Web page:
|Home page rotator|
|Written by Ian Elliot|
|Tuesday, 09 February 2010|
Page 2 of 4
Now we have the broad outline it is time to get to work. As everything is going to be in VBScript, which is easy to convert to JScript if you want to, we don't need any language environments installed. It is, however, worth making sure that you have the latest version of the Windows Scripting Host and script engines installed – check on the Microsoft website.
You can also create and modify all of the scripts using nothing but Notepad or you can use an editor such as Visual Web Developer Express edition (which is free to download from the Microsoft website).
As the whole system is composed of a number of scripts we really need an installation script that will set everything up and an uninstall script to return everything to how it was. As the setup script does a great deal of the hard work this seems like a good place to start.
Create a folder where you are going to store all the scripts relating to this project – it doesn't matter what it's called or where it is. A good setup program should be able to install everything irrespective of the location of the project resources. Create a file called Setup.VBS in the directory.
It's a good idea to give the user a chance to change their mind before installing:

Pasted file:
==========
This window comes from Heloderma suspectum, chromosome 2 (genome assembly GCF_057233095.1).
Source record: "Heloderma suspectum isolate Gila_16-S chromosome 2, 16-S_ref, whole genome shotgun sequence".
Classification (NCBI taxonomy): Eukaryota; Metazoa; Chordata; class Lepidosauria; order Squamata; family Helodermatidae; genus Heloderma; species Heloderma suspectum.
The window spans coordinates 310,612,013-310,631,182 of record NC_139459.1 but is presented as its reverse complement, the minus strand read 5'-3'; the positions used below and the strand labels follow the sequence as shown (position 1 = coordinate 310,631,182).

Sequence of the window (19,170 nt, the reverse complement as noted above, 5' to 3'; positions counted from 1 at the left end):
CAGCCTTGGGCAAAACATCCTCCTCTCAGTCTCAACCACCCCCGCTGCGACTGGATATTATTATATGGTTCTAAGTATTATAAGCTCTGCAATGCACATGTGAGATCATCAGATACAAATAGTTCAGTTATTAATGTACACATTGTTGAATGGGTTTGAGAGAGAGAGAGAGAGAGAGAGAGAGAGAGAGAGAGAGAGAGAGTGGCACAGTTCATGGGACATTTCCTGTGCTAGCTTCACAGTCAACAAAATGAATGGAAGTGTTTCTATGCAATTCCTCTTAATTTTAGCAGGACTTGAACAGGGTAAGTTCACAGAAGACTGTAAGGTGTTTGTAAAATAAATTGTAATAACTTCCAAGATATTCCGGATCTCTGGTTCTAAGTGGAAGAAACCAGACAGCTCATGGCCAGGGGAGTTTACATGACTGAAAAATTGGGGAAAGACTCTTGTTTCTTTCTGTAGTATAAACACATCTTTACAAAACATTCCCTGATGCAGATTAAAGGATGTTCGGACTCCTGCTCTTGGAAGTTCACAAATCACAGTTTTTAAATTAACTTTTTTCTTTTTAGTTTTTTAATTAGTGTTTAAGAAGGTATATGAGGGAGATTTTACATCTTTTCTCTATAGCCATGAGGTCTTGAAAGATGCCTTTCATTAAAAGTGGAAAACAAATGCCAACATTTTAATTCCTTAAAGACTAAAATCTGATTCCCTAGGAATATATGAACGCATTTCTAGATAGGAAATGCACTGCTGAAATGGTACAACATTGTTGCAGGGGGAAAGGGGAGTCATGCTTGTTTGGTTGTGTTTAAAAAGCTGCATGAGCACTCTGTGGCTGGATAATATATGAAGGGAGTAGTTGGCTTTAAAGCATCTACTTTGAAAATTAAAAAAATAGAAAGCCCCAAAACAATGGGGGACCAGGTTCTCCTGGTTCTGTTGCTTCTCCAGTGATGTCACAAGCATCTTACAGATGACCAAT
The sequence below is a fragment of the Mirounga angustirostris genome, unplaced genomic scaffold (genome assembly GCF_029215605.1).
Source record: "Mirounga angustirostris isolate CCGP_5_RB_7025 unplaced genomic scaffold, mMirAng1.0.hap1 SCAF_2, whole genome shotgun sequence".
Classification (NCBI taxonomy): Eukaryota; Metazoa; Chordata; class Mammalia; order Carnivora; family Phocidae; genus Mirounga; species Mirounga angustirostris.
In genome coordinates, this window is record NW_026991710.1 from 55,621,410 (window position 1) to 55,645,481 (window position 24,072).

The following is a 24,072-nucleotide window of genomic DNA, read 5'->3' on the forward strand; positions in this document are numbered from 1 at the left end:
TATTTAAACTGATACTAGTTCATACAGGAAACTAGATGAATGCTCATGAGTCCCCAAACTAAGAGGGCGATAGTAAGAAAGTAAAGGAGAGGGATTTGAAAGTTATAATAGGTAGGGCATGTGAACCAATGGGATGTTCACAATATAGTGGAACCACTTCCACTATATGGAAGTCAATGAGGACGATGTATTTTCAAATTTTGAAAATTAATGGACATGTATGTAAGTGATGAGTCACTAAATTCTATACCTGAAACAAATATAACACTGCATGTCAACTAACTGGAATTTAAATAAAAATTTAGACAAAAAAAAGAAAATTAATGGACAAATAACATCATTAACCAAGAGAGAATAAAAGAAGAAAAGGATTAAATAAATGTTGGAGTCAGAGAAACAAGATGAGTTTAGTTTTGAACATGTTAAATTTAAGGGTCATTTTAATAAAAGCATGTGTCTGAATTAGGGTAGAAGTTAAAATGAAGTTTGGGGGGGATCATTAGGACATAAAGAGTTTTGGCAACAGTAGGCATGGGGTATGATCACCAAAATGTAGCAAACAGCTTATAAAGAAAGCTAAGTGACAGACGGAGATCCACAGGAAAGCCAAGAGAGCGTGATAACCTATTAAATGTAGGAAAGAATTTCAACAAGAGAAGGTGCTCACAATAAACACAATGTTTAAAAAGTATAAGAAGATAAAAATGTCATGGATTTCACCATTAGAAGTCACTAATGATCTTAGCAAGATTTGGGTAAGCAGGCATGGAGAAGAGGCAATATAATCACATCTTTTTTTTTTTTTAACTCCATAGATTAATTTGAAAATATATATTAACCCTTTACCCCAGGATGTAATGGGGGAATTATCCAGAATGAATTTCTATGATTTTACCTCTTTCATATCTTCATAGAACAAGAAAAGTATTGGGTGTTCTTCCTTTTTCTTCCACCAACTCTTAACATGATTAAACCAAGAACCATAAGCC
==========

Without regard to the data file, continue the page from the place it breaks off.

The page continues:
button=Msgbox("You are about to setup
Now we have all of the work being done by the Setup subroutine. The subroutine divides into three parts –
To do all this we need two auxiliary objects – the WshShell object which provides ways of interacting with the system and the FSO object which provides ways of interacting with the filing system:
We need to find out where the user's program folder and System32 folder are. It would be simpler just to assume their standard names but it isn't very much extra work to ask the system for them just in case they are non-standard. The key to this is to read the environment variables:
'Get folder names
This gets the program folder's name, usually Program Files, and adds the name of the directory we are going to use to store all of the applications files, i.e. \HomePageRotator. Originally it was planned that this would store the entire installed project but it turned out that it was much easier to put the scheduled script into the System32 folder to avoid having to specify a path. The full name of the System32 folder can be found using:
Set WshSysEnv = _
Finally we need the current directory where all of the project files, including the setup script, are stored:
If the project folder doesn't exist we need to create it:
if not(fso.folderexists(ProgFolder)) then
Now we can copy the two key project files starting with the script that is triggered when the user selects the custom item in Explorer's context menu:
fso.copyfile currentdir & _
This script has to be stored in an HTML file and exactly what it does will be explained later but essentially it creates the list of home pages that we want to rotate.
The second script is the one that uses the list to move on to the next home page each time it is triggered:
fso.copyfile currentdir & _
This script, rotate.vbs, is a standard VBScript and again we will return to how it works later.
|Last Updated ( Monday, 08 February 2010 )|